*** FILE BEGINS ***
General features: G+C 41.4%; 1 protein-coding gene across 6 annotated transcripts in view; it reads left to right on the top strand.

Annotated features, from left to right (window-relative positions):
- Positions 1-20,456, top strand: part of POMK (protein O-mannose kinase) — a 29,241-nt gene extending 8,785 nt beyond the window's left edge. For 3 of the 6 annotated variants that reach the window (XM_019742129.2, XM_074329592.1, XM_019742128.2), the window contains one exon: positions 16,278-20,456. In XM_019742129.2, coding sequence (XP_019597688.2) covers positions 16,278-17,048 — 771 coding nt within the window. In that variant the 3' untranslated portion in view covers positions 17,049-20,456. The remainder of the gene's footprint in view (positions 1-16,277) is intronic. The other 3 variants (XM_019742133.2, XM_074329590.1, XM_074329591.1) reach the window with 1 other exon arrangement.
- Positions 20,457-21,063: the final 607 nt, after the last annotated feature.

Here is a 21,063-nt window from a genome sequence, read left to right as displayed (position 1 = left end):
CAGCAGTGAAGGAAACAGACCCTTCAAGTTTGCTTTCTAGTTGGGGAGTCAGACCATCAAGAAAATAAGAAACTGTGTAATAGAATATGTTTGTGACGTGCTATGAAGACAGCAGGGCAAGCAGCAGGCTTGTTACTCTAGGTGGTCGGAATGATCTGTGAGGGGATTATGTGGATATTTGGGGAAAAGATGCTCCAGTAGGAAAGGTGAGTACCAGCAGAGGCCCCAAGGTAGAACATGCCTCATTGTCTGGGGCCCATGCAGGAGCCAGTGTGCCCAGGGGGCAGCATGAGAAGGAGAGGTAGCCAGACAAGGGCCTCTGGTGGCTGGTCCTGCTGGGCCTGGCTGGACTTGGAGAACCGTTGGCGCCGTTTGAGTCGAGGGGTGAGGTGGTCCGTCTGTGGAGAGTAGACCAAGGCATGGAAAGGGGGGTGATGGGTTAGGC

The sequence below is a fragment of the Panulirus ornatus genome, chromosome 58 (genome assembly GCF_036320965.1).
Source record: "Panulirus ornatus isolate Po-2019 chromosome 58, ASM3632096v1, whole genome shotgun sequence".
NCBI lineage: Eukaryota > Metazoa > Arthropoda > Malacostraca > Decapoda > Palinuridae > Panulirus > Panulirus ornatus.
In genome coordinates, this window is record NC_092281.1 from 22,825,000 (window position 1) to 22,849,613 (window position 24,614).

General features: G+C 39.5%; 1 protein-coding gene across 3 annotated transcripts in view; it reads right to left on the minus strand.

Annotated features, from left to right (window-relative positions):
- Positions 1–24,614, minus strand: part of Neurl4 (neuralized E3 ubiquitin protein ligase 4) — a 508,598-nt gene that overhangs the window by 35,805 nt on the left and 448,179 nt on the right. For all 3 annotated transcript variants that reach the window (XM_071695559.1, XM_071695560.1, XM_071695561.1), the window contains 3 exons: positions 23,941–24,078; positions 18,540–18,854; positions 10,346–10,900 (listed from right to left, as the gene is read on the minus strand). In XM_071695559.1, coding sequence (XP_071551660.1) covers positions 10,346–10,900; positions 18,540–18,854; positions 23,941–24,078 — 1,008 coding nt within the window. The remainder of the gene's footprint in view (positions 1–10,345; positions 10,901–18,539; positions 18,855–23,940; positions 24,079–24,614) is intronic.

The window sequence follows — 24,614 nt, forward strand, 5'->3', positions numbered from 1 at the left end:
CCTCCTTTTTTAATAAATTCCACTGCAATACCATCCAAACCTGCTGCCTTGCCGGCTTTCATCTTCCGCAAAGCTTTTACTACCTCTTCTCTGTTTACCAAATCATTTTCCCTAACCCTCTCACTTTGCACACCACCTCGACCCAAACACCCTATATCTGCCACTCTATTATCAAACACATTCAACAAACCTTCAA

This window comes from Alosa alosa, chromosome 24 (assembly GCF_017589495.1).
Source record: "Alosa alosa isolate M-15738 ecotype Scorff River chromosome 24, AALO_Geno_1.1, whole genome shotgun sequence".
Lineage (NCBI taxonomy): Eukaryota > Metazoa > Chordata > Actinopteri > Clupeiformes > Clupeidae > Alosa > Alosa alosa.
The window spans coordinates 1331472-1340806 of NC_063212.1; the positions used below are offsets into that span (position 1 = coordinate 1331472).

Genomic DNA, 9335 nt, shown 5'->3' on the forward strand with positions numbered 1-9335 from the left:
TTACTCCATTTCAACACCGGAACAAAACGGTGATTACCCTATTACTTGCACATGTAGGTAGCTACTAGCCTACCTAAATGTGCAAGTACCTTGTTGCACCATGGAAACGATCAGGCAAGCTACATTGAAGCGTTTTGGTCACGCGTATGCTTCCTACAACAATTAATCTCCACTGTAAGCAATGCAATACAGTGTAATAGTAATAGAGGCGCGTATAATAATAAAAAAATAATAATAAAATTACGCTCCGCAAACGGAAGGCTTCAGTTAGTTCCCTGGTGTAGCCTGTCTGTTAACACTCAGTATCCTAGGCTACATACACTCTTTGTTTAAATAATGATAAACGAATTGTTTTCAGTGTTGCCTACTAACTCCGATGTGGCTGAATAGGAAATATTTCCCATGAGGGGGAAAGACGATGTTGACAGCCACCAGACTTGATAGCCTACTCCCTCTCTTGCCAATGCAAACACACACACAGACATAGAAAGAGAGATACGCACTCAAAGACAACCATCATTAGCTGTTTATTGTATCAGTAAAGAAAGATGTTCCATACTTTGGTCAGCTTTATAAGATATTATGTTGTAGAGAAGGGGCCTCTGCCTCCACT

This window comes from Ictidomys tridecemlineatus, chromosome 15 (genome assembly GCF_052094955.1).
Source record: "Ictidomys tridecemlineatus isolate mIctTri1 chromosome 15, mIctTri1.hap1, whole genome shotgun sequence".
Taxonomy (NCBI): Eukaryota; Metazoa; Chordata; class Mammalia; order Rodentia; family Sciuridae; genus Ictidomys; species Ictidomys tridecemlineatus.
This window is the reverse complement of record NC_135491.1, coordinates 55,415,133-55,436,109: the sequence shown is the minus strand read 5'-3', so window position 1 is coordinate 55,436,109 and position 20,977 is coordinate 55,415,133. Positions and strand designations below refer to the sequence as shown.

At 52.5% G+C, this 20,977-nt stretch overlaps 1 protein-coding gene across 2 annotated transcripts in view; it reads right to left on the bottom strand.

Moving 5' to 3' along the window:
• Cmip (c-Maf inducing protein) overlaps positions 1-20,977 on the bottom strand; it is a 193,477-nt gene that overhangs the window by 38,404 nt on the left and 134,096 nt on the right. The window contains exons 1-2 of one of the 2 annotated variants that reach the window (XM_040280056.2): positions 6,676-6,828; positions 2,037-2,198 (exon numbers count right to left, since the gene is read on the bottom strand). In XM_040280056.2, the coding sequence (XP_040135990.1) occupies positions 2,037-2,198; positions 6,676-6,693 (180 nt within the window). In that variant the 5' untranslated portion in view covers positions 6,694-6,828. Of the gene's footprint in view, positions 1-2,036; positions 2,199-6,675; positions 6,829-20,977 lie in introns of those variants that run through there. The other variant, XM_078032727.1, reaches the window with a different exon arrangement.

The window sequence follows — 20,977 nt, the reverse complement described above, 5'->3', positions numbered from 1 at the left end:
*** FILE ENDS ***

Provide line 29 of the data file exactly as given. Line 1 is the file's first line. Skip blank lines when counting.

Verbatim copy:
The window sequence follows — 20,977 nt, the reverse complement described above, 5'->3', positions numbered from 1 at the left end: